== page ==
When would the policy apply?

Decide on a start date. Six months to a year should be enough time to gather required information and prepare for the policy. Spring and summer are ideal times to launch a new policy–that gives people enough time to get used to stepping outside for a cigarette before the snow flies!

Steps for drafting a policy

Step 1: Create a working group or committee

  • Try to include diverse stakeholders, such as board members, tenant representatives, staff, etc.
  • Review current situation, including complaints over smoking. Identify options.
  • Develop draft policy

Step 2: Conduct a tenant survey

  • What is the extent of the problem of second-hand smoke infiltration?
  • How many households already prohibit smoking inside?
  • How many households have one or more smokers?
  • Assess the level of support for various no-smoking policy options.

Step 3: Develop a policy

  • What is the ultimate goal?
  • Hold a meeting with tenants to discuss the survey results and draft policy. Consider input from all stakeholders and decide on extent of policy:
    • Includes patios and balconies?
    • Includes buffer zones around doorways, operable windows and/or air intakes?
    • Includes entire property?
    • Provides designated smoking area(s) outside?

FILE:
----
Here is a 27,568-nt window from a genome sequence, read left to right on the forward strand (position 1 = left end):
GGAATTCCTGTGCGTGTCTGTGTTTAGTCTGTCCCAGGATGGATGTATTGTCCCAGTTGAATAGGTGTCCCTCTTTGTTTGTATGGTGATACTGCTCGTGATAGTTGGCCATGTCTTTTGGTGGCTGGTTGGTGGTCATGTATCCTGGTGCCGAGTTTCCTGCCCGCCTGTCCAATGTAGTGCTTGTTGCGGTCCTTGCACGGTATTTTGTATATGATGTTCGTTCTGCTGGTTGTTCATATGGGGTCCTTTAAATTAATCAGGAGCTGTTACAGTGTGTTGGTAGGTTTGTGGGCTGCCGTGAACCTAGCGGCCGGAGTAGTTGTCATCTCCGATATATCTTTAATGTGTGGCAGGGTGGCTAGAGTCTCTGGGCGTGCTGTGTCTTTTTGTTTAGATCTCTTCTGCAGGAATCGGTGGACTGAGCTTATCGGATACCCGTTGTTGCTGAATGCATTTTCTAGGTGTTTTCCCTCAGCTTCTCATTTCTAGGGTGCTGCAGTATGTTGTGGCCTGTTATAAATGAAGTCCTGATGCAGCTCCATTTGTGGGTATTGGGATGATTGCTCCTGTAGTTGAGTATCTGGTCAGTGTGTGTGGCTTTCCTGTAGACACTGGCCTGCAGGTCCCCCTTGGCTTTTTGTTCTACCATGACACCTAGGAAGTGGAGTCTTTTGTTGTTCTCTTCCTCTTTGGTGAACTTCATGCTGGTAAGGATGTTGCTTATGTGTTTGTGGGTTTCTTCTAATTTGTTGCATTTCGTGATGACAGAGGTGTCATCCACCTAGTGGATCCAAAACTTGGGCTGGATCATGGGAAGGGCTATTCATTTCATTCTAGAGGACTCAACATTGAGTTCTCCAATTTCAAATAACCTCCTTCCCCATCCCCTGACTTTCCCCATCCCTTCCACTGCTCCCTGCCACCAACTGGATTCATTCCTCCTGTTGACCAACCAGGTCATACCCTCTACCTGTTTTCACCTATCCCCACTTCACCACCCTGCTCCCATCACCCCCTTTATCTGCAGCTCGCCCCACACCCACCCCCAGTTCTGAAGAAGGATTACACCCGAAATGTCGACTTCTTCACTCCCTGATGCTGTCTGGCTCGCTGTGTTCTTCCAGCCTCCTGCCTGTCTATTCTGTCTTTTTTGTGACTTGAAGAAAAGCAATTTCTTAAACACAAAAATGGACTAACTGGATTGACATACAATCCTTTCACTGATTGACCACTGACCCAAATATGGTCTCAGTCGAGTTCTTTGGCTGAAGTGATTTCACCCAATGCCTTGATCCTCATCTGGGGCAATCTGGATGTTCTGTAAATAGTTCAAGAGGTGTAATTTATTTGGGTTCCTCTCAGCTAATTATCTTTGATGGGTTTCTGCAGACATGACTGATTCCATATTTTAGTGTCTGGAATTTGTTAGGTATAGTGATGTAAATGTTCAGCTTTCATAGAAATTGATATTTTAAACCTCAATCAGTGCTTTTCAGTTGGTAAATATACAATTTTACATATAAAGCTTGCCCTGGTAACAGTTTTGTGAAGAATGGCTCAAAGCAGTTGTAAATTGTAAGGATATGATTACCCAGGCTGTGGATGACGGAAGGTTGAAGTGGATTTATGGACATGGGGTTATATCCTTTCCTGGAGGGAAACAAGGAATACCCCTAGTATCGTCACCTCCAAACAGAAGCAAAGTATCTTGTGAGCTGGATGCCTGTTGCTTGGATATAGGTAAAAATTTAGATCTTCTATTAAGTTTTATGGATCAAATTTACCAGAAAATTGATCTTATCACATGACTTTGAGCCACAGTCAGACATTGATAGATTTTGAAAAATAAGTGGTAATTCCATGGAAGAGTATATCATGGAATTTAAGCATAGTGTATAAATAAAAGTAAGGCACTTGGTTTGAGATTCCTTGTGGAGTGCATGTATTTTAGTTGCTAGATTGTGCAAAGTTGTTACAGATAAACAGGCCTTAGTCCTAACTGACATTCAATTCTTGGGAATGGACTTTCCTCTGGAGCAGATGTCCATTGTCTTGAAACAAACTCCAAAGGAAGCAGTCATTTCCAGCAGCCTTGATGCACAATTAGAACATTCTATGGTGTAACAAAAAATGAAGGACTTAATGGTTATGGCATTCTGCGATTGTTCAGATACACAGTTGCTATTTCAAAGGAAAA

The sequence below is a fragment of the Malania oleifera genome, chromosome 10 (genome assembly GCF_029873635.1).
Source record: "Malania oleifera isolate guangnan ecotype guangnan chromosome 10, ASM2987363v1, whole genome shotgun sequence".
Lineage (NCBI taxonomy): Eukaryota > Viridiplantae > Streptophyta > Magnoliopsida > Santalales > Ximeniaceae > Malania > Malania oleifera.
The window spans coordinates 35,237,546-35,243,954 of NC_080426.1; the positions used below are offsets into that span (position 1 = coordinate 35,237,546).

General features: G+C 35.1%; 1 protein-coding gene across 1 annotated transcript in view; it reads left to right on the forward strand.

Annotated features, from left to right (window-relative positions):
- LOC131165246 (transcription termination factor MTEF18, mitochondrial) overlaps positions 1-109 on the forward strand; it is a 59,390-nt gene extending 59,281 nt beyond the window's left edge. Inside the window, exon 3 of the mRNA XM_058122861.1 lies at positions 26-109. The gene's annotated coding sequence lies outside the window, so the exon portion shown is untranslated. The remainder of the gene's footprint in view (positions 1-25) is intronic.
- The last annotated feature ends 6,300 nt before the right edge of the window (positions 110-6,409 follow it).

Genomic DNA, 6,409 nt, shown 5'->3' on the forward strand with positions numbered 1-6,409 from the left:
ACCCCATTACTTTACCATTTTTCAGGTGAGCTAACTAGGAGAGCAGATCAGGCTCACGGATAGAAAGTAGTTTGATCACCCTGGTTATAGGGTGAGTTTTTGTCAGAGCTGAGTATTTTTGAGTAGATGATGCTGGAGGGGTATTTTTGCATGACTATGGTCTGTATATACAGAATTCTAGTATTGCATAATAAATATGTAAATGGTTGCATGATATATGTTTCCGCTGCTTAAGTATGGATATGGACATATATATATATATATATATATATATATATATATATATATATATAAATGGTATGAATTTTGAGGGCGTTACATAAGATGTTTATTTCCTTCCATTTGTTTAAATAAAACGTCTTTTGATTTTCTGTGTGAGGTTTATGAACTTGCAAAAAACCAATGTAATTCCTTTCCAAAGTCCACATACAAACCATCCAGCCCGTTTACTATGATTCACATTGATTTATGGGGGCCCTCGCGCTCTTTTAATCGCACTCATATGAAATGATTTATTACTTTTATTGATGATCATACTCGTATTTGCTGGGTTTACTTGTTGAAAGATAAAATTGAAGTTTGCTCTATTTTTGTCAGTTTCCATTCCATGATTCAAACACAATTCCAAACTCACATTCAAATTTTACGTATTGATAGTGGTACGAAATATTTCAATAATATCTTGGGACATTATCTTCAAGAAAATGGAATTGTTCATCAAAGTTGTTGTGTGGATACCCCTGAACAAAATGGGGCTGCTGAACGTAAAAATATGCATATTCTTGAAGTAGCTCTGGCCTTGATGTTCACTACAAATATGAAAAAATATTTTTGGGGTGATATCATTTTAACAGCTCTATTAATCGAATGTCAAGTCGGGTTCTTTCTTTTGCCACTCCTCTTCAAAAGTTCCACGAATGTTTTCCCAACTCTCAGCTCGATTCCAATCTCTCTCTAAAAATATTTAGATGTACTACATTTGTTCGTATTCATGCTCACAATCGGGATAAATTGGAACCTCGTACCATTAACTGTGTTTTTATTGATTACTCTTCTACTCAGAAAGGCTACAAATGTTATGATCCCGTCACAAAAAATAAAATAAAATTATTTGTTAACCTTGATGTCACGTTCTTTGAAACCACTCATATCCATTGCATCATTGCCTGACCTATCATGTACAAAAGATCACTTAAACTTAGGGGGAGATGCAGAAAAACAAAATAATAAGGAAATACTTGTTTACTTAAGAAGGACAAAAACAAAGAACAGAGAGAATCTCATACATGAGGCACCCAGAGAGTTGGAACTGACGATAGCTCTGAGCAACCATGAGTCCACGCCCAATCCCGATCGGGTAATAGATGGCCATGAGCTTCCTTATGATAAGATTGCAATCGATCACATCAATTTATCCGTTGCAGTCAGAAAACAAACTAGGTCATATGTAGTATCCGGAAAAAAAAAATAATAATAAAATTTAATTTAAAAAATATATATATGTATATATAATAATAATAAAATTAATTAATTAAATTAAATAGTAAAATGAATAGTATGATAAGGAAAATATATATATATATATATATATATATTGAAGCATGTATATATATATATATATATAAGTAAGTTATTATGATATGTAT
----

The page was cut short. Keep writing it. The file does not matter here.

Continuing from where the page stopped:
• Offer tenants help to quit smoking. Contact your local public health unit for local supports and resources.
  • Decide on a start date—don’t rush it!
    • Allow time for proper consultation and education.
    • Spring and summer are the best start times to enable tenants to get used to smoking outside.
    • Keep in mind that a no-smoking policy can be implemented in phases. For example, an outside designated smoking area could be established on the property for a period of time before the entire property is designated as non-smoking. Note that by law, landlords/housing providers in Ontario must grandfather existing tenants who smoke.

Step 4: Develop a communications strategy

  • Make the messaging positive and focus on the health benefits.
  • Begin with general information about the problem of involuntary exposure to second-hand smoke.
  • Keep stakeholders informed of what’s happening throughout the process.
  • Choose a start date for the no-smoking policy that gives tenants and those on the waiting list sufficient advanced notice (three to six months is ideal).
  • Choose different ways to communicate: tenant newsletter, website, individual notices to tenants, face-to-face meetings, and notice in lobby.